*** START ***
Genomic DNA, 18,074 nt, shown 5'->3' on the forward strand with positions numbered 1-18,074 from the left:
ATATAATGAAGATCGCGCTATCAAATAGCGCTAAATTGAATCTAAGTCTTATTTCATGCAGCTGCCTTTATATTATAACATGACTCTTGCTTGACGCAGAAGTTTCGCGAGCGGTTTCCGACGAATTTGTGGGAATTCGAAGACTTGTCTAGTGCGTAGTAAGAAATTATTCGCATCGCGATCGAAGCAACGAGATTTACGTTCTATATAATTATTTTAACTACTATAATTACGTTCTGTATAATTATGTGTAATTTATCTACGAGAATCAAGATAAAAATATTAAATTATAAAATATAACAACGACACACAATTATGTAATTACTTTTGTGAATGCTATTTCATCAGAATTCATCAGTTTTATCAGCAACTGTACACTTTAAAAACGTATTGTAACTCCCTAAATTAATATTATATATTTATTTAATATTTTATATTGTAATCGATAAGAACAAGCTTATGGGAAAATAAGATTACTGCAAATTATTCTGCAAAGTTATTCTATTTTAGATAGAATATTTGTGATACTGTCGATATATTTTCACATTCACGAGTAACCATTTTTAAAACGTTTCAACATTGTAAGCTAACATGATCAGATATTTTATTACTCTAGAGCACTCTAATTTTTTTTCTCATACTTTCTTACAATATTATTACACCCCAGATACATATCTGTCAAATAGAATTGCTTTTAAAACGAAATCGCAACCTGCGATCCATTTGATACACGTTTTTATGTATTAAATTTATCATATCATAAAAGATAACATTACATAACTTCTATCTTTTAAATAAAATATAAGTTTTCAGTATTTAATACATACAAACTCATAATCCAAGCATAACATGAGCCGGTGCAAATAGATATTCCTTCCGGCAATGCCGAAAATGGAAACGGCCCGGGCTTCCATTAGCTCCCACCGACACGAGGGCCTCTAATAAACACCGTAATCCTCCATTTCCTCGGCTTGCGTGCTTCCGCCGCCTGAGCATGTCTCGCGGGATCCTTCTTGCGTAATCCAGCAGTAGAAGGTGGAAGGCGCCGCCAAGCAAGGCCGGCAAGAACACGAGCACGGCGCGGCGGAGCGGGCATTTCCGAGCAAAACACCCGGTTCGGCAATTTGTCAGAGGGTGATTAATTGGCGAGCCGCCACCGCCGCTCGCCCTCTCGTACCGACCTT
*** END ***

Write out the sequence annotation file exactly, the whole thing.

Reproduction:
Genomic DNA, 18,074 nt, shown 5'->3' on the forward strand with positions numbered 1-18,074 from the left:
ATATAATGAAGATCGCGCTATCAAATAGCGCTAAATTGAATCTAAGTCTTATTTCATGCAGCTGCCTTTATATTATAACATGACTCTTGCTTGACGCAGAAGTTTCGCGAGCGGTTTCCGACGAATTTGTGGGAATTCGAAGACTTGTCTAGTGCGTAGTAAGAAATTATTCGCATCGCGATCGAAGCAACGAGATTTACGTTCTATATAATTATTTTAACTACTATAATTACGTTCTGTATAATTATGTGTAATTTATCTACGAGAATCAAGATAAAAATATTAAATTATAAAATATAACAACGACACACAATTATGTAATTACTTTTGTGAATGCTATTTCATCAGAATTCATCAGTTTTATCAGCAACTGTACACTTTAAAAACGTATTGTAACTCCCTAAATTAATATTATATATTTATTTAATATTTTATATTGTAATCGATAAGAACAAGCTTATGGGAAAATAAGATTACTGCAAATTATTCTGCAAAGTTATTCTATTTTAGATAGAATATTTGTGATACTGTCGATATATTTTCACATTCACGAGTAACCATTTTTAAAACGTTTCAACATTGTAAGCTAACATGATCAGATATTTTATTACTCTAGAGCACTCTAATTTTTTTTCTCATACTTTCTTACAATATTATTACACCCCAGATACATATCTGTCAAATAGAATTGCTTTTAAAACGAAATCGCAACCTGCGATCCATTTGATACACGTTTTTATGTATTAAATTTATCATATCATAAAAGATAACATTACATAACTTCTATCTTTTAAATAAAATATAAGTTTTCAGTATTTAATACATACAAACTCATAATCCAAGCATAACATGAGCCGGTGCAAATAGATATTCCTTCCGGCAATGCCGAAAATGGAAACGGCCCGGGCTTCCATTAGCTCCCACCGACACGAGGGCCTCTAATAAACACCGTAATCCTCCATTTCCTCGGCTTGCGTGCTTCCGCCGCCTGAGCATGTCTCGCGGGATCCTTCTTGCGTAATCCAGCAGTAGAAGGTGGAAGGCGCCGCCAAGCAAGGCCGGCAAGAACACGAGCACGGCGCGGCGGAGCGGGCATTTCCGAGCAAAACACCCGGTTCGGCAATTTGTCAGAGGGTGATTAATTGGCGAGCCGCCACCGCCGCTCGCCCTCTCGTACCGACCTT